Across China: Tibetan orphanage, home of smiles


by Xinhua writers Chu Yi, Li Linhai

YUSHU, Oct. 19 (Xinhua) -- Gesang was abandoned on the day of her birth.

She was found next to a trash can by a community worker in March, with her small body weighing less than 2 kg curled up in a sports suit, and a black hairband tied around the umbilical cord.

"The infant spent four days in the pediatric ICU before we brought her back," said Ngongkun Zhaxi, head of the Xinhu Welfare Institute in Yushu Tibetan Autonomous Prefecture, northwest China's Qinghai Province.

The nine female teachers in the institute never left her side. They slept with her, fed her every few hours and took care of her around the clock.

"Gesang is healthy and laughs a lot, often looking around curiously. We love her as we would love our own baby," said the 35-year-old Tibetan.

In May, an announcement was published calling on the baby's parents and relatives to come forward within 60 days. As no one showed up, local authorities issued an adoption announcement in July and invited a third-party evaluation agency in the hope of finding a new home for Gesang.

"We received 10 applications in three days and found the most suitable one after evaluating factors including their jobs, educational backgrounds, and physical conditions and visiting their neighbors and relatives," Ngongkun Zhaxi said.

Now, nearly seven months have passed and the once-critical Gesang has grown into what the doctors call a "fat little girl," who will soon head for her new home.

Besides Gesang, a total of 22 children aged between 0 and 15 were taken good care of by 24 teachers in Xinhu since July 2018 when the public welfare institute covering 12,000 square meters went into operation. Most of the children lost their parents in accidents or to diseases.

"We want to give our children a lot of love, making them feel no different from others," Ngongkun Zhaxi said. "Every day, the teachers take them to school hand in hand and pick them up after class."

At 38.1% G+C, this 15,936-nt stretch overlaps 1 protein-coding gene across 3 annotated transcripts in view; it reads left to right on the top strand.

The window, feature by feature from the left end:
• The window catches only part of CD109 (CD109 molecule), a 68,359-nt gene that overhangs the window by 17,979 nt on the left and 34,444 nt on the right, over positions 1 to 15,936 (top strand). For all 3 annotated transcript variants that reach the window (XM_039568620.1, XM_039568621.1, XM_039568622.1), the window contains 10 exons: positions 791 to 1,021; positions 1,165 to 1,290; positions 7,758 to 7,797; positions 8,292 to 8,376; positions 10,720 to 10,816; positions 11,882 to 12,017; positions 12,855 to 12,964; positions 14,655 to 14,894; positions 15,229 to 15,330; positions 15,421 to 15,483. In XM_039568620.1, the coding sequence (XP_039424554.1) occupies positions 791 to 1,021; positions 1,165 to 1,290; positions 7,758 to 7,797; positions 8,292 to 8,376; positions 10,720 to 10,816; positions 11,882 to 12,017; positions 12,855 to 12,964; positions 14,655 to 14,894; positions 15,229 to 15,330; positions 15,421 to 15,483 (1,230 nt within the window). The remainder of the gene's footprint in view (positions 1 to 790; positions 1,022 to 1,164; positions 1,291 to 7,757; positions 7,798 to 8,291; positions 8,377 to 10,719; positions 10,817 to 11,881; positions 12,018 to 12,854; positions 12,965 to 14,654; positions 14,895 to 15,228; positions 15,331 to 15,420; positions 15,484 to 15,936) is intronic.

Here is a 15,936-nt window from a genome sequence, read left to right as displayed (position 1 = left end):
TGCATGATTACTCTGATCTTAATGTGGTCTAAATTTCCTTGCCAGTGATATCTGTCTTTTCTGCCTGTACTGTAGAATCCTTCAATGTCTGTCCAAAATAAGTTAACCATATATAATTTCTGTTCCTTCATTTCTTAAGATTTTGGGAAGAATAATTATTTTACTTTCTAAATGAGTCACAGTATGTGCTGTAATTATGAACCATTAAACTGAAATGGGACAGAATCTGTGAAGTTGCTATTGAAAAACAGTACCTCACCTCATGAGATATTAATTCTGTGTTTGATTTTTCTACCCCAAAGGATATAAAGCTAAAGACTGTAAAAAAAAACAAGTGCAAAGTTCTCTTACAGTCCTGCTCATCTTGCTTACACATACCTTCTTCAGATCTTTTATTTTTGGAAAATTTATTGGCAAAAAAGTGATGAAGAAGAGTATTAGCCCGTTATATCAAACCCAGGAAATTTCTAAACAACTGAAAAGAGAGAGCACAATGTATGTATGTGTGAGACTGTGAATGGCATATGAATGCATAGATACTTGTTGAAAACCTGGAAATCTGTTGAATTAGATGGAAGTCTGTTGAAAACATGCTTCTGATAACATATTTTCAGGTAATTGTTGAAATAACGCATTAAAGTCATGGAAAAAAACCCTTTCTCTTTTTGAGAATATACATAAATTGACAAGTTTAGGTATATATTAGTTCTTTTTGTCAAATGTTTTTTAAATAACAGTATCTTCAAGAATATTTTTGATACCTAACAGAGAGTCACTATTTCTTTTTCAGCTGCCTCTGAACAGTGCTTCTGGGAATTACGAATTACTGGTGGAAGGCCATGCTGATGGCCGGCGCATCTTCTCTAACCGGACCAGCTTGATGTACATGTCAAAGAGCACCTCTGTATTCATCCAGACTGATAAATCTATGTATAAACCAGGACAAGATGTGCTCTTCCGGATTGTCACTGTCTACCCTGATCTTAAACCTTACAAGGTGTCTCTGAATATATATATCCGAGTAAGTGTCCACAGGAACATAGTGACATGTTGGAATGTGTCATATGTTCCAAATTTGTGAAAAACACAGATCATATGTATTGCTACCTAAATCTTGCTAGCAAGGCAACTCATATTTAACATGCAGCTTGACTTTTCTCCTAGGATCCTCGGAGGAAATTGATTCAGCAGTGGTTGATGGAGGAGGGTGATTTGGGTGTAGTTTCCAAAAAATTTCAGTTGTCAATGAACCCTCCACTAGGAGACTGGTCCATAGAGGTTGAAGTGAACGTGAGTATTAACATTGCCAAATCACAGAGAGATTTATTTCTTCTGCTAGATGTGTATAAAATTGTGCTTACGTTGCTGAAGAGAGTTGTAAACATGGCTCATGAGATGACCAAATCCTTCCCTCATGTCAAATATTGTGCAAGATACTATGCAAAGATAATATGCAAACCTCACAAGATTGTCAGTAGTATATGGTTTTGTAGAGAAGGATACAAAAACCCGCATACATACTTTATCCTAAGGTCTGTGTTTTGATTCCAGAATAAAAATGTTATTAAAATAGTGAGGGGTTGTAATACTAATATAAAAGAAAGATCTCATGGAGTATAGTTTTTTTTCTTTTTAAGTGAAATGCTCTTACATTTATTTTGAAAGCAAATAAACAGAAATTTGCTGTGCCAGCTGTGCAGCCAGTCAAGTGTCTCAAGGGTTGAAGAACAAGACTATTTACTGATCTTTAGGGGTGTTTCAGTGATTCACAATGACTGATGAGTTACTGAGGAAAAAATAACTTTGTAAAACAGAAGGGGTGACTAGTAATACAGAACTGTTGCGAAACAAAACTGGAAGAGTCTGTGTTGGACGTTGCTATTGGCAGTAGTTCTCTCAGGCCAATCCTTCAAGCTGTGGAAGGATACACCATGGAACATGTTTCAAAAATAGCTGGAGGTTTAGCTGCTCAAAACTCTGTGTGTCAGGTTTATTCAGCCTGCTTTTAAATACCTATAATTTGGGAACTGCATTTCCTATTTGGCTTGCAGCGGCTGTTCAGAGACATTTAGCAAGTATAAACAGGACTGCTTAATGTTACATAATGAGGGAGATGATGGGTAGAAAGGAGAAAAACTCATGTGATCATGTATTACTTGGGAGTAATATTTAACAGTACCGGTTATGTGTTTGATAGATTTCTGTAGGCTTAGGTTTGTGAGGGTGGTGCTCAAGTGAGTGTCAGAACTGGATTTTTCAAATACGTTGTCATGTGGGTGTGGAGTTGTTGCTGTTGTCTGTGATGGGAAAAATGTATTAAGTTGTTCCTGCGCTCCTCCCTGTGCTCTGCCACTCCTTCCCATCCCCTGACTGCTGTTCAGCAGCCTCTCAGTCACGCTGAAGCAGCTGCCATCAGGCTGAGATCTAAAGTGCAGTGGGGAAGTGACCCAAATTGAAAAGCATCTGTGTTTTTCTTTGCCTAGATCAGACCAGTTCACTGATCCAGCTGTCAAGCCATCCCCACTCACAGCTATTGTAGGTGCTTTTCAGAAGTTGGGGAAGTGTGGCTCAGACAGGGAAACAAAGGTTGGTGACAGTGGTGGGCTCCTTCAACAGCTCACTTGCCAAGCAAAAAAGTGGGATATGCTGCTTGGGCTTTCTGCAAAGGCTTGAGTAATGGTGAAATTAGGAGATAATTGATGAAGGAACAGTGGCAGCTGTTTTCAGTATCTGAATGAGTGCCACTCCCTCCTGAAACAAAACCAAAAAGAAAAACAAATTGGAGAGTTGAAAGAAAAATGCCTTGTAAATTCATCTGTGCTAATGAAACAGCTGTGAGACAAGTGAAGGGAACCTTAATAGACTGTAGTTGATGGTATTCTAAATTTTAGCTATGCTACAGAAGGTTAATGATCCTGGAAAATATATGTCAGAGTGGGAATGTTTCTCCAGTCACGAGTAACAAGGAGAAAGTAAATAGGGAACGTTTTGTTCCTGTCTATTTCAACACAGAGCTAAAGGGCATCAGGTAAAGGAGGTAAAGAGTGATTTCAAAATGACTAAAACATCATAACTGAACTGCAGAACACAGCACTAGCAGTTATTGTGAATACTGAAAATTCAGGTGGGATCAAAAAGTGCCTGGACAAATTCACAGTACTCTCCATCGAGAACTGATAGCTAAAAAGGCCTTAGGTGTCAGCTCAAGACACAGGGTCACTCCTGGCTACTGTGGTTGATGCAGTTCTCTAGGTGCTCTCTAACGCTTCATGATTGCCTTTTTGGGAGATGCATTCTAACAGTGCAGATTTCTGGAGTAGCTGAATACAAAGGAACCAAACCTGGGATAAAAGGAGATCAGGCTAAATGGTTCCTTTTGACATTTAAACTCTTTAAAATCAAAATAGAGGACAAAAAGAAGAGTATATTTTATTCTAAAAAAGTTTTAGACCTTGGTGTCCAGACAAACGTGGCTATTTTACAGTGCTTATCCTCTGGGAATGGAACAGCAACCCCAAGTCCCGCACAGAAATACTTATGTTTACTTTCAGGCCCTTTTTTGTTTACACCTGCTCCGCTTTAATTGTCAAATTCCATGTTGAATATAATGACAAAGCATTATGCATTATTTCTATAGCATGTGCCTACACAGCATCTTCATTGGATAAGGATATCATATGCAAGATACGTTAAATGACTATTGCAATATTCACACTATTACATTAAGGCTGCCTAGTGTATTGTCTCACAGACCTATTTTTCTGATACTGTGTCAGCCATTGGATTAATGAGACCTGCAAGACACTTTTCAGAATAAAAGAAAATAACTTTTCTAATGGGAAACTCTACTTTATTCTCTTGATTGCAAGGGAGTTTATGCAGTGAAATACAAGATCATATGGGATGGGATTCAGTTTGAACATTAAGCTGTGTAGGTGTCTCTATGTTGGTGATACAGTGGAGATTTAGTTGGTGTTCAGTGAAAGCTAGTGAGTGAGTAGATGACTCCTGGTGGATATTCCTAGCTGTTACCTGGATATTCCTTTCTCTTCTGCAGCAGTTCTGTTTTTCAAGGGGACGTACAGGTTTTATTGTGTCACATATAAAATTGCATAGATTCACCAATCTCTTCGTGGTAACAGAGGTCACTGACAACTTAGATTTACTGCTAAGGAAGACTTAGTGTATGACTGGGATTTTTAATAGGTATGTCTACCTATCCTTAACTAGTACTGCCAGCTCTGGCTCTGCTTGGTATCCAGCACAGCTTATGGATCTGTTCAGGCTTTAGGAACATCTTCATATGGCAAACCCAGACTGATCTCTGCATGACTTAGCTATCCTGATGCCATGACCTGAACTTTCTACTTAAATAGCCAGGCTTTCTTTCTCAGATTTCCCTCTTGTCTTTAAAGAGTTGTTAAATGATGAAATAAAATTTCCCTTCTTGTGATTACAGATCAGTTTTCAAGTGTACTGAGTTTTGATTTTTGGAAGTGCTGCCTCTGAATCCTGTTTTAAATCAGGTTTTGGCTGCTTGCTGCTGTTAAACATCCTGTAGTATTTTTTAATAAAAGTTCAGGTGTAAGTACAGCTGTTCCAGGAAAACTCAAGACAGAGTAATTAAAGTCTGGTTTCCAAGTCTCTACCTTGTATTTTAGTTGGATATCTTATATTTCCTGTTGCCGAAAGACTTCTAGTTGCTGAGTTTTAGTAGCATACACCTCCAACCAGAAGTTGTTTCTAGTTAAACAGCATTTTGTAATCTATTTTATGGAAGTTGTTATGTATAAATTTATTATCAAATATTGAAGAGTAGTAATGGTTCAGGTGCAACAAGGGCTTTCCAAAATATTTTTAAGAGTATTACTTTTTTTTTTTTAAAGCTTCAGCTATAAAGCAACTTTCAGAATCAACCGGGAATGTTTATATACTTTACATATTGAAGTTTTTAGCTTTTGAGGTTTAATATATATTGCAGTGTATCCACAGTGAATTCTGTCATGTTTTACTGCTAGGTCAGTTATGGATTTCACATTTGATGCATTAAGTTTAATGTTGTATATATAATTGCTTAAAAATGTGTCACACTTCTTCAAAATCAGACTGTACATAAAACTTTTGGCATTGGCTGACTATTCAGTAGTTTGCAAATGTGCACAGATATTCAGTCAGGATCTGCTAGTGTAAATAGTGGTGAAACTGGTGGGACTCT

"They have specialized study rooms in our institute to do homework, with volunteers serving as one-on-one tutors," he said. "We also provide a basketball court, a playground, an activity room and other facilities to enrich their extracurricular life."

"Every morning, the teachers comb the hair of our 11 girls. Ponytails, pigtails, braided hair... even male teachers now can do nice hairstyles," Ngongkun Zhaxi said.

According to him, the central government allocates 13,200 yuan (about 1,969 U.S. dollars) per year for every child in Xinhu for their food, clothing and other daily necessities. "A good standard of living is guaranteed."

"We will pay more attention to their mental health, chatting with them regularly to prevent any psychological problems," Ngongkun Zhaxi said.

Abin, a 10-year-old Tibetan boy from Yushu's Nangqian County, lost his parents at the age of eight and was sent to Xinhu with his younger brother and sister.

"A shy and quiet boy at first, Abin is now willing to even start a conversation with strangers -- all because of football," Ngongkun Zhaxi said.

Ngongkun Zhaxi is a football enthusiast and was a top player on the school team when he was in college. "When we play football together, Abin can hunt with good closing quickness and perfect ball control, winning him the title of 'Yushu's Cristiano Ronaldo.'"

Sports brings confidence and healing to the boy. "Football always takes me far away. When running hard, all my troubles are left behind," Abin said.

"When talking about orphanages, many use words like 'sadness' and 'pity,' but in fact, every child in Xinhu lives happily. They are angels with positive attitudes and sunny personalities, filling Xinhu with the most beautiful smiles," Ngongkun Zhaxi said.

Article type: metered
User Type: anonymous web
User Status:
Campaign ID: 18
Cxense type: free
User access status: 3
   

Did you find this article insightful?

Yes
No

Next In World

Brazil gets Chinese COVID-19 vaccine doses, Senate OK's British vaccine funding
Xinhua Middle East news summary at 2200 GMT, Dec. 3
U.S. stocks end mixed amid jobless claims data
Pfizer supply chain challenges led to slashing COVID-19 vaccine production target - WSJ
Ecuador plans to receive first COVID-19 vaccines in January
Roundup: Close to 760,000 people in Italy currently positive for coronavirus
Oil prices climb as OPEC+ agrees slight easing of output cuts
Roundup: France to launch COVID-19 vaccination program in "a matter of weeks"
U.S. agricultural futures close mixed
Fauci apologises for casting doubt over UK's approval of Pfizer vaccine

Stories You'll Enjoy